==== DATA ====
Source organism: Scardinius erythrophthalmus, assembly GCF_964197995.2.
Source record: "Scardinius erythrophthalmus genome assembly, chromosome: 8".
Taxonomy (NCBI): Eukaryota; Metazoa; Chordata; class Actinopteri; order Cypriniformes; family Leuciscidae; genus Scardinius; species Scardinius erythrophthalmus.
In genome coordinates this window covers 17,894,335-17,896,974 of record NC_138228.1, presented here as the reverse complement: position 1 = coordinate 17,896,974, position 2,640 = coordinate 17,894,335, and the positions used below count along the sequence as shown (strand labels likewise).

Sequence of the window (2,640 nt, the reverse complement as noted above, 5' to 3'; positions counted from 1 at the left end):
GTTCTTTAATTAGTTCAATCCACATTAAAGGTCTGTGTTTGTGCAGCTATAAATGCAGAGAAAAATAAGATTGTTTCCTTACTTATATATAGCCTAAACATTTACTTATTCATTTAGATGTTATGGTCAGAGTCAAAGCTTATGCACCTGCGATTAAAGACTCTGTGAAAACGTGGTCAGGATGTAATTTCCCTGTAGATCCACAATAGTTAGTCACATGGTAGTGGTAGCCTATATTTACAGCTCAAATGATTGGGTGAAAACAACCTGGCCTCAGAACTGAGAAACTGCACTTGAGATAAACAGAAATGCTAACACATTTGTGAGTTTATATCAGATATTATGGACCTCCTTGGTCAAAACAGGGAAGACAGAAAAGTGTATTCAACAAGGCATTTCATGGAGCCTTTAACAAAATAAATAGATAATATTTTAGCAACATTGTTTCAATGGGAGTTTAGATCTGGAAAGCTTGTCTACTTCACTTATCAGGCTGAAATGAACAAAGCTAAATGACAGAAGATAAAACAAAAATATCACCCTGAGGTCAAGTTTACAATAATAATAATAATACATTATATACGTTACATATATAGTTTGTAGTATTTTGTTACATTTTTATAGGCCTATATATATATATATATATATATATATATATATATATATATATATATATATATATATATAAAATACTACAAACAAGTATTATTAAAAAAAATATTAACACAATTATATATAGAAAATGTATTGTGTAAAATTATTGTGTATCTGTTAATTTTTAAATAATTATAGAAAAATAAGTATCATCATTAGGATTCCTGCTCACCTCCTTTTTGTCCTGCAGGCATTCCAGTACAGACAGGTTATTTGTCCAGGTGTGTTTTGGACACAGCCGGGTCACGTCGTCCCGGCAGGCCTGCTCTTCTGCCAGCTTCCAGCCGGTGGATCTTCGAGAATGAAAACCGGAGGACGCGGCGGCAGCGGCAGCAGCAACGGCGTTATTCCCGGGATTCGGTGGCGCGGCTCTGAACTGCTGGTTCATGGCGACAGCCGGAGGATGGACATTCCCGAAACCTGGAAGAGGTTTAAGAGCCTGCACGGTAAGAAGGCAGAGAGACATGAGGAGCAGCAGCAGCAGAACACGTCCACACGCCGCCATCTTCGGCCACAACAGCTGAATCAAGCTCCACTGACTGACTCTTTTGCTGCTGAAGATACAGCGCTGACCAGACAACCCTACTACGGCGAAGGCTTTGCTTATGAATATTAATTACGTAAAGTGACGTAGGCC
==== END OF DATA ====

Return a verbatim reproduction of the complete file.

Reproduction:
Source organism: Scardinius erythrophthalmus, assembly GCF_964197995.2.
Source record: "Scardinius erythrophthalmus genome assembly, chromosome: 8".
Taxonomy (NCBI): Eukaryota; Metazoa; Chordata; class Actinopteri; order Cypriniformes; family Leuciscidae; genus Scardinius; species Scardinius erythrophthalmus.
In genome coordinates this window covers 17,894,335-17,896,974 of record NC_138228.1, presented here as the reverse complement: position 1 = coordinate 17,896,974, position 2,640 = coordinate 17,894,335, and the positions used below count along the sequence as shown (strand labels likewise).

Sequence of the window (2,640 nt, the reverse complement as noted above, 5' to 3'; positions counted from 1 at the left end):
GTTCTTTAATTAGTTCAATCCACATTAAAGGTCTGTGTTTGTGCAGCTATAAATGCAGAGAAAAATAAGATTGTTTCCTTACTTATATATAGCCTAAACATTTACTTATTCATTTAGATGTTATGGTCAGAGTCAAAGCTTATGCACCTGCGATTAAAGACTCTGTGAAAACGTGGTCAGGATGTAATTTCCCTGTAGATCCACAATAGTTAGTCACATGGTAGTGGTAGCCTATATTTACAGCTCAAATGATTGGGTGAAAACAACCTGGCCTCAGAACTGAGAAACTGCACTTGAGATAAACAGAAATGCTAACACATTTGTGAGTTTATATCAGATATTATGGACCTCCTTGGTCAAAACAGGGAAGACAGAAAAGTGTATTCAACAAGGCATTTCATGGAGCCTTTAACAAAATAAATAGATAATATTTTAGCAACATTGTTTCAATGGGAGTTTAGATCTGGAAAGCTTGTCTACTTCACTTATCAGGCTGAAATGAACAAAGCTAAATGACAGAAGATAAAACAAAAATATCACCCTGAGGTCAAGTTTACAATAATAATAATAATACATTATATACGTTACATATATAGTTTGTAGTATTTTGTTACATTTTTATAGGCCTATATATATATATATATATATATATATATATATATATATATATATATATATATATATATAAAATACTACAAACAAGTATTATTAAAAAAAATATTAACACAATTATATATAGAAAATGTATTGTGTAAAATTATTGTGTATCTGTTAATTTTTAAATAATTATAGAAAAATAAGTATCATCATTAGGATTCCTGCTCACCTCCTTTTTGTCCTGCAGGCATTCCAGTACAGACAGGTTATTTGTCCAGGTGTGTTTTGGACACAGCCGGGTCACGTCGTCCCGGCAGGCCTGCTCTTCTGCCAGCTTCCAGCCGGTGGATCTTCGAGAATGAAAACCGGAGGACGCGGCGGCAGCGGCAGCAGCAACGGCGTTATTCCCGGGATTCGGTGGCGCGGCTCTGAACTGCTGGTTCATGGCGACAGCCGGAGGATGGACATTCCCGAAACCTGGAAGAGGTTTAAGAGCCTGCACGGTAAGAAGGCAGAGAGACATGAGGAGCAGCAGCAGCAGAACACGTCCACACGCCGCCATCTTCGGCCACAACAGCTGAATCAAGCTCCACTGACTGACTCTTTTGCTGCTGAAGATACAGCGCTGACCAGACAACCCTACTACGGCGAAGGCTTTGCTTATGAATATTAATTACGTAAAGTGACGTAGGCC